LARGO — At 10:45 a.m. on March 8, 2008, Clearwater Fire Rescue workers pronounced a white man dead whom they had found moments earlier next to a bank at 600 Cleveland St.
The man had no identification on him.
But because he hadn't been dead for long, his body was in good condition and identifying him shouldn't have been difficult. At least, that's what those working the case for the Pinellas-Pasco Medical Examiner's Office initially thought.
But nearly a year after the man died, all attempts to determine who he is have failed. Today, his body sits inside the "cooler" at the medical examiner's office.
"This is baffling," said Bill Pellan, the office's director of investigations.
What makes the case all the more frustrating for investigators is that they've done much more with less. In fact, they've often identified bodies that were either decomposed or disfigured, including skeletal remains.
"This is pretty unusual," Pellan said, "especially since he died only hours before being discovered."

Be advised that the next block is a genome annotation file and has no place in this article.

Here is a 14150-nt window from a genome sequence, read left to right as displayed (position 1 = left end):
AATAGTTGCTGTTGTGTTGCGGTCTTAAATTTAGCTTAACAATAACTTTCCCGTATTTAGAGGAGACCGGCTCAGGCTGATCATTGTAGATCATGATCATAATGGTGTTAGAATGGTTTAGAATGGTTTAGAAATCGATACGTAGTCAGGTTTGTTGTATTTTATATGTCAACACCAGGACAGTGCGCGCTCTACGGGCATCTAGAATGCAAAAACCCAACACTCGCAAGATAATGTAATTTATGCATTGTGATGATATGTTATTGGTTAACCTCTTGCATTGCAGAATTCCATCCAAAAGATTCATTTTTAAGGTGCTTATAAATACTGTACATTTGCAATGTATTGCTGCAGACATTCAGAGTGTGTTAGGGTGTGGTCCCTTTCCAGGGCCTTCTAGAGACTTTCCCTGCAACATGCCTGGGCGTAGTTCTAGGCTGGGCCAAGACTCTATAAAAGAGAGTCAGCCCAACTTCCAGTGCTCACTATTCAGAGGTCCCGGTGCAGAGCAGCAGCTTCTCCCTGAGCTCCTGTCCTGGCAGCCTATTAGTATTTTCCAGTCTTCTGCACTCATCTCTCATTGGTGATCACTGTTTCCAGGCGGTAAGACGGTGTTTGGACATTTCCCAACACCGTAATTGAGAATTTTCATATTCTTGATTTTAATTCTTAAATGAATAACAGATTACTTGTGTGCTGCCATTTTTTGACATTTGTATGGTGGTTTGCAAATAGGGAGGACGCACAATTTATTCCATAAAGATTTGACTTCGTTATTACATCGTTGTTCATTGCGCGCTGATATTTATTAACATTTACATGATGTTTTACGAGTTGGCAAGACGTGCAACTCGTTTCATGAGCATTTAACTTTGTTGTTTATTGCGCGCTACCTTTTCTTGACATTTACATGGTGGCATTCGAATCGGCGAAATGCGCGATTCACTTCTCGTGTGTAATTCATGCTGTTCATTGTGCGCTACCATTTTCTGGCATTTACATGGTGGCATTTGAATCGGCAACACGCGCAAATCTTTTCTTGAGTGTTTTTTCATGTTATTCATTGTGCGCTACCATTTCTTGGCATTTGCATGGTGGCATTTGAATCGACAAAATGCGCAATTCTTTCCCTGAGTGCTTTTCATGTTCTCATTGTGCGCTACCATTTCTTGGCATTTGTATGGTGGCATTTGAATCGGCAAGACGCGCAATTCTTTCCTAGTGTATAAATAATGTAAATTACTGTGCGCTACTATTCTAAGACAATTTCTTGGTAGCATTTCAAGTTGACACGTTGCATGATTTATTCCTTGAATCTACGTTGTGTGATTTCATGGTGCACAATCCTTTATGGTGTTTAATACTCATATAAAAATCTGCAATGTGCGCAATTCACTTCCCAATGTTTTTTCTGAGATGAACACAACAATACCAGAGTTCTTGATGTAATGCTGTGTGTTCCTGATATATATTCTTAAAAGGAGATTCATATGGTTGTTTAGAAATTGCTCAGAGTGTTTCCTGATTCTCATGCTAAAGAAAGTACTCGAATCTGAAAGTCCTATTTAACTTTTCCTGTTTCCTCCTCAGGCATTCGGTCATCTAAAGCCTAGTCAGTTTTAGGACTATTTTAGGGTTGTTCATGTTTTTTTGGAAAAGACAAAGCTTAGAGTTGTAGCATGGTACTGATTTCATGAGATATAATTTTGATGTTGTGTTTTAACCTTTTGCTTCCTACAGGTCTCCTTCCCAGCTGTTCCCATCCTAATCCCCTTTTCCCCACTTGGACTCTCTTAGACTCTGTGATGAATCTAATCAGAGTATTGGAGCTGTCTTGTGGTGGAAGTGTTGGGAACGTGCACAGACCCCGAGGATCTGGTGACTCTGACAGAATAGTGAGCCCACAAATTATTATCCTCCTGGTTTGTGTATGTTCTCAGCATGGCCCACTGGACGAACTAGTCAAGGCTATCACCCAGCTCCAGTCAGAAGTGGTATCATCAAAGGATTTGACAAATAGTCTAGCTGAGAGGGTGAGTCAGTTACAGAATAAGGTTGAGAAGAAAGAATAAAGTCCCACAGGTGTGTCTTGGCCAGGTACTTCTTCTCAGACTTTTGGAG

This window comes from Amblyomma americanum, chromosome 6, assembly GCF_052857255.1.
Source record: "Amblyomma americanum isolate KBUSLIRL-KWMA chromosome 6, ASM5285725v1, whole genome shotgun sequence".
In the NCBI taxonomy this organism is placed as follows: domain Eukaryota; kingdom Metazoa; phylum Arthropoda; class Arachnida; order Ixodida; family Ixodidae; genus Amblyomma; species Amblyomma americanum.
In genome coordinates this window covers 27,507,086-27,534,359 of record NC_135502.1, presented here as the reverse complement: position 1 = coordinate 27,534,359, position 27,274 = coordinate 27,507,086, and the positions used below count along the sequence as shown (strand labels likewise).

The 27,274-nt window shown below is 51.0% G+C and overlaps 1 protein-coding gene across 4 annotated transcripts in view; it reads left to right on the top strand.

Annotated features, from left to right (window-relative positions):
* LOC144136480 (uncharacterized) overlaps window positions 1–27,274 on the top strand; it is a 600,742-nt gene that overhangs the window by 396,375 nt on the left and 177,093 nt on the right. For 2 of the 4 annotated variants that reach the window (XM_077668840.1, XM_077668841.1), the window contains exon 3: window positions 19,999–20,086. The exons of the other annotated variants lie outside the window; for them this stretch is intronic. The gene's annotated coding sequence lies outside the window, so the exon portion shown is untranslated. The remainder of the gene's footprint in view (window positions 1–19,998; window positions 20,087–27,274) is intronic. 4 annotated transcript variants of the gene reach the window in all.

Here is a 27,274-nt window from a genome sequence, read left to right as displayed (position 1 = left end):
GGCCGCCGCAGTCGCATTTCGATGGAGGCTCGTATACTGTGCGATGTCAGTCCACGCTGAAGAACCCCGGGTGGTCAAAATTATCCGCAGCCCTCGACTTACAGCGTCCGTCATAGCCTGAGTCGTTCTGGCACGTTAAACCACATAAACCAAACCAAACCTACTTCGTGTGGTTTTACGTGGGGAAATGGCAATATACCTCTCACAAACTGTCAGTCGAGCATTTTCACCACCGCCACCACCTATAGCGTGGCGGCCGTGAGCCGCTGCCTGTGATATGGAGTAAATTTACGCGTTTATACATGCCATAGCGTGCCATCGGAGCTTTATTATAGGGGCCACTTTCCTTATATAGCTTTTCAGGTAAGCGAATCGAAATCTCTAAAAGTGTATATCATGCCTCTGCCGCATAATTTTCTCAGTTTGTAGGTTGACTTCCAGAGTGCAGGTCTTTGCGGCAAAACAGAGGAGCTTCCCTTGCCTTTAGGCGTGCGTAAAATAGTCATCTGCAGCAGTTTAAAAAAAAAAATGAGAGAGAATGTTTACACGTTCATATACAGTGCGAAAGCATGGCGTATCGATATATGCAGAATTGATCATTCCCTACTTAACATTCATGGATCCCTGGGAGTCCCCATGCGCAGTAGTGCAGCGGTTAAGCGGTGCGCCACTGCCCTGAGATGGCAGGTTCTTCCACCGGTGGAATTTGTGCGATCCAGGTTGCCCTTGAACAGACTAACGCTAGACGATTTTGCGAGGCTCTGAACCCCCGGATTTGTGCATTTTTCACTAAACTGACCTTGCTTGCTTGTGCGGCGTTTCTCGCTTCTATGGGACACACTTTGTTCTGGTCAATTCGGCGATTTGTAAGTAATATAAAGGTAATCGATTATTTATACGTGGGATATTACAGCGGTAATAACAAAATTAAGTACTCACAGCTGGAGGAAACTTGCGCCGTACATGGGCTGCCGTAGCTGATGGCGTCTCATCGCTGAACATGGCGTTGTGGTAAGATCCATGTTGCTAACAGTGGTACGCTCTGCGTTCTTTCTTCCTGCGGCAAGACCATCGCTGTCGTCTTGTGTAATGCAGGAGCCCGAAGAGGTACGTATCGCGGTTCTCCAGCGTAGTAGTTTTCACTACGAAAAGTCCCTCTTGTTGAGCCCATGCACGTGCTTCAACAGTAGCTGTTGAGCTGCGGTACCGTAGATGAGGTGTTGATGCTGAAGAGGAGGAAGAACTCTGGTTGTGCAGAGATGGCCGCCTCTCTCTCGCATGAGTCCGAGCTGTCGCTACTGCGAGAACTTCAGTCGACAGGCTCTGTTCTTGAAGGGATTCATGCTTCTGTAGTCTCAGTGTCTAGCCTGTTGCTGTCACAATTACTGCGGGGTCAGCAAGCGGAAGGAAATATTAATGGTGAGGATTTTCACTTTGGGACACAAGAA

When found by police, the man, believed to be between the ages of 50 and 65, was wearing Levi's blue jeans, a blue wool sweater, size 13 loafers and a blue ball cap. Responders said he had a strong odor of alcohol.
After arriving on the scene, forensic investigator John Rush was told by authorities the man appeared to be a transient. Rush noted in his report there was blood coming from the man's nose/mouth area. There was no sign of trauma.
Investigators later determined he died from an overdose of a prescription drug.
Since the man's death, the examiner office has used his fingerprints, dental records, DNA and anything else they could think of in hopes of finding a match. But each time, they came up empty.
Taking this long to identify a body is rare, Pellan said.
He could cite only one other identity case this decade in which Pinellas investigators needed a year or more to solve. In 2005, the remains of a white man between the ages of 40 and 55 were found in a wooded area in the 44000 block of U.S. 19 in Tarpon Springs. To date, attempts to pinpoint that person's identity have been unsuccessful.
"We're trying to reach out to anyone," Pellan said, "who might have known them."
Keith Niebuhr can be reached at [email protected] or (727) 445-4156.